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Editorials |

Primary Care, Specialist Care, and Chronic Care: Can They Interlock?

Barbara Starfield, MD
Author and Funding Information

From Johns Hopkins University.

Correspondence to: Barbara Starfield, MD, Johns Hopkins University, 624 North Broadway, Room 452, Baltimore, MD 21205; e-mail: bstarfie@jhsph.edu


Financial/nonfinancial disclosures: The author has reported to CHEST that no potential conflicts of interest exist with any companies/organizations whose products or services may be discussed in this article.

Reproduction of this article is prohibited without written permission from the American College of Chest Physicians (www.chestjournal.org/site/misc/reprints.xhtml).


© 2010 American College of Chest Physicians


Chest. 2010;137(1):8-10. doi:10.1378/chest.09-1441
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Extract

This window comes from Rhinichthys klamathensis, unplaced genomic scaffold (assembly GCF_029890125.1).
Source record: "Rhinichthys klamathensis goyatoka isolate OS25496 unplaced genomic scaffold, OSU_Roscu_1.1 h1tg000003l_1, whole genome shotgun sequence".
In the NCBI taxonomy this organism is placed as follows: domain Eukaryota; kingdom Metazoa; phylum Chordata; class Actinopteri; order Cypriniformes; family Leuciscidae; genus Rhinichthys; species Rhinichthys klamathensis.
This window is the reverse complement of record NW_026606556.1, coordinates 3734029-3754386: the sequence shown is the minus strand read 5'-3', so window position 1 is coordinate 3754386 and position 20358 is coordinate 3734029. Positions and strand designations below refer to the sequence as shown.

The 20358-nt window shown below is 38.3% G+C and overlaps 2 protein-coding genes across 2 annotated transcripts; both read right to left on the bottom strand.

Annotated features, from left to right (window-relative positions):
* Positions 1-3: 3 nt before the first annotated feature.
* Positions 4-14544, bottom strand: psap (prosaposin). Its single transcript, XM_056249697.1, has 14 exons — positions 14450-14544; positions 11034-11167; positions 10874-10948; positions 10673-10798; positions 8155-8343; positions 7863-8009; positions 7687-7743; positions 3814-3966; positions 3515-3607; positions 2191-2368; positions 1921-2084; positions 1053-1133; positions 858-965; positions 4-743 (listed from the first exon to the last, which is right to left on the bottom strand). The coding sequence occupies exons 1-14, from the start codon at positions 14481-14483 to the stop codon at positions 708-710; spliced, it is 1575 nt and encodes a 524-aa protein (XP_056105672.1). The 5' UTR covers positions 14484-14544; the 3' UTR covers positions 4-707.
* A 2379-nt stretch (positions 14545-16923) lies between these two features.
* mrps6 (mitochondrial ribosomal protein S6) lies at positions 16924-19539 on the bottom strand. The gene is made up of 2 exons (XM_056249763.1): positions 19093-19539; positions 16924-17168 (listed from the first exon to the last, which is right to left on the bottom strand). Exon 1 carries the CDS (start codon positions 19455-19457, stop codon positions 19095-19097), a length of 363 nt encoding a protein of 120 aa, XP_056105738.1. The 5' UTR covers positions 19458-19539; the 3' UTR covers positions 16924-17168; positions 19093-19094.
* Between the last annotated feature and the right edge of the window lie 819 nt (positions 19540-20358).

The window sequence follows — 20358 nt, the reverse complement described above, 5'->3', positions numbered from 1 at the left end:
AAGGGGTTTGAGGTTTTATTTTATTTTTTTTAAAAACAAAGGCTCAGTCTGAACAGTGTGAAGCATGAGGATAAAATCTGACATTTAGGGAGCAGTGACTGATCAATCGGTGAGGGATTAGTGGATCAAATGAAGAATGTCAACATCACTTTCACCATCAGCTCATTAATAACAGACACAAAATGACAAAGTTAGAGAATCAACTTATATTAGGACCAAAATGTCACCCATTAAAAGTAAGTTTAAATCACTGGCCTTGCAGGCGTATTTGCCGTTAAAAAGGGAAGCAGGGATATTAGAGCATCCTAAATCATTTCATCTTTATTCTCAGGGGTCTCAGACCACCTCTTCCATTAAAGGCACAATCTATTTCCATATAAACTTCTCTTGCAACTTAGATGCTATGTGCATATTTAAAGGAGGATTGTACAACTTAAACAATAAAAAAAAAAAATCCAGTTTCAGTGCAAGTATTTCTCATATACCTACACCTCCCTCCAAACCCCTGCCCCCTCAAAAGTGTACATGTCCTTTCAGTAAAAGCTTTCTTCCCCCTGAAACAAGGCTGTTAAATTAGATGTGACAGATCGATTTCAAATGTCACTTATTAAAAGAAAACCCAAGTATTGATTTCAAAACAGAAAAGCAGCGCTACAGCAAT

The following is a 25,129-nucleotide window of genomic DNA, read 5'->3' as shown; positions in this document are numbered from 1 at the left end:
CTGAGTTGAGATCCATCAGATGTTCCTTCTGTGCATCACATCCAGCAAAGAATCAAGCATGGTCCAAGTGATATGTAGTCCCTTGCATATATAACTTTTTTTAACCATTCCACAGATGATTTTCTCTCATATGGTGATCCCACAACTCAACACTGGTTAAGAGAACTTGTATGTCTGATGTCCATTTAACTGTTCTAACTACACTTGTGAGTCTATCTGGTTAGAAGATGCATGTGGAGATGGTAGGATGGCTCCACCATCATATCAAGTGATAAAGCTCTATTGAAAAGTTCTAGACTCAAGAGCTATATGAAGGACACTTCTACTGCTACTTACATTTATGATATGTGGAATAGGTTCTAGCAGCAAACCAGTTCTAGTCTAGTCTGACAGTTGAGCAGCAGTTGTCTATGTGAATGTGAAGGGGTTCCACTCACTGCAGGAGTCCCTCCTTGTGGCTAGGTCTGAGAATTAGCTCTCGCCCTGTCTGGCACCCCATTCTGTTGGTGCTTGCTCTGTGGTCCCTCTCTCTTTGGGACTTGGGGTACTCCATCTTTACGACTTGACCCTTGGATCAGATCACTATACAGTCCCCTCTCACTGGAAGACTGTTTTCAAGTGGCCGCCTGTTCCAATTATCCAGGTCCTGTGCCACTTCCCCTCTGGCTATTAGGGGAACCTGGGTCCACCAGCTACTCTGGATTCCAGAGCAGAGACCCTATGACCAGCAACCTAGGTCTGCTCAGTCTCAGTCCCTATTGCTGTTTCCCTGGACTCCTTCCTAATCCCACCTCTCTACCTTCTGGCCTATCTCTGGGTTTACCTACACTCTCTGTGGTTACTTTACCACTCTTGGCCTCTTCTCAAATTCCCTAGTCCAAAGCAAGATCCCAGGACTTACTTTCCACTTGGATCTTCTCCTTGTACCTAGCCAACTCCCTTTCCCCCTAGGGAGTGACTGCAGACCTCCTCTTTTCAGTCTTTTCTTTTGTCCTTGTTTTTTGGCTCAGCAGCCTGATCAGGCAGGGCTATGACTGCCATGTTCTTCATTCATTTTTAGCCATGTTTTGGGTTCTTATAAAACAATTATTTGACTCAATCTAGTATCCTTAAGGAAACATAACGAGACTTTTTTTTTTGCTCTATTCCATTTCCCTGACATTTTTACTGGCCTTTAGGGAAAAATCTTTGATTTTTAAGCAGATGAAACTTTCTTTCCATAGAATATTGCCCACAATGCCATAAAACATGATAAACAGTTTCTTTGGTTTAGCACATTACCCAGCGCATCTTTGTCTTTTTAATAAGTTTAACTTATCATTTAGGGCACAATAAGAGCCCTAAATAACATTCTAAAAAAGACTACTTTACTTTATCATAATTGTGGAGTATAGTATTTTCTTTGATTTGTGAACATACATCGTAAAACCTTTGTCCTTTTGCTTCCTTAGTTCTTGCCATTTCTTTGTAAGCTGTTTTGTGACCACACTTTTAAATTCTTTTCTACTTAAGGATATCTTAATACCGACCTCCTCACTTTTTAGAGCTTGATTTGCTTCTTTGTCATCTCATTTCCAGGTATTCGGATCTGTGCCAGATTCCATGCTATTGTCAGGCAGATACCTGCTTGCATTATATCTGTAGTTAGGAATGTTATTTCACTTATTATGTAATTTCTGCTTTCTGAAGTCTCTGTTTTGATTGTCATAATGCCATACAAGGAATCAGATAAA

In this issue of CHEST (see page 200), Kirschner and Barr1 present the concept of the Patient-Centered Medical Home (PCMH) in the context of the opportunities it presents to specialists to contribute to advances in the organization and delivery of health services in the United States. It is only recently that the challenge of coordination of care when patients move from inpatient to outpatient and from doctor to doctor has been appreciated.2 The challenge is considerable: in the United States, most patients see both primary care physicians and specialists in any given period of time. For example, a recent study showed that 64% and 95% of the elderly see a generalist or a specialist, respectively, in a year, with an average of almost nine visits to specialists and four different specialists seen. The corresponding figures for the nonelderly (including children as well as adults) are 81% and 69% for seeing one or more primary care doctors or specialists, respectively, and 1.3 and 3.3 different primary care physicians and specialists, respectively, seen in a year.3 Almost half of all visits to specialists are for routine follow-up initiated by the specialist.4 In view of the very high use of specialist services in the United States (compared with other Organisation for Economic Cooperation and Development [OECD] countries), any proposals to revamp primary care must consider the role specialists play in ongoing (as well as consultative) care of patients.

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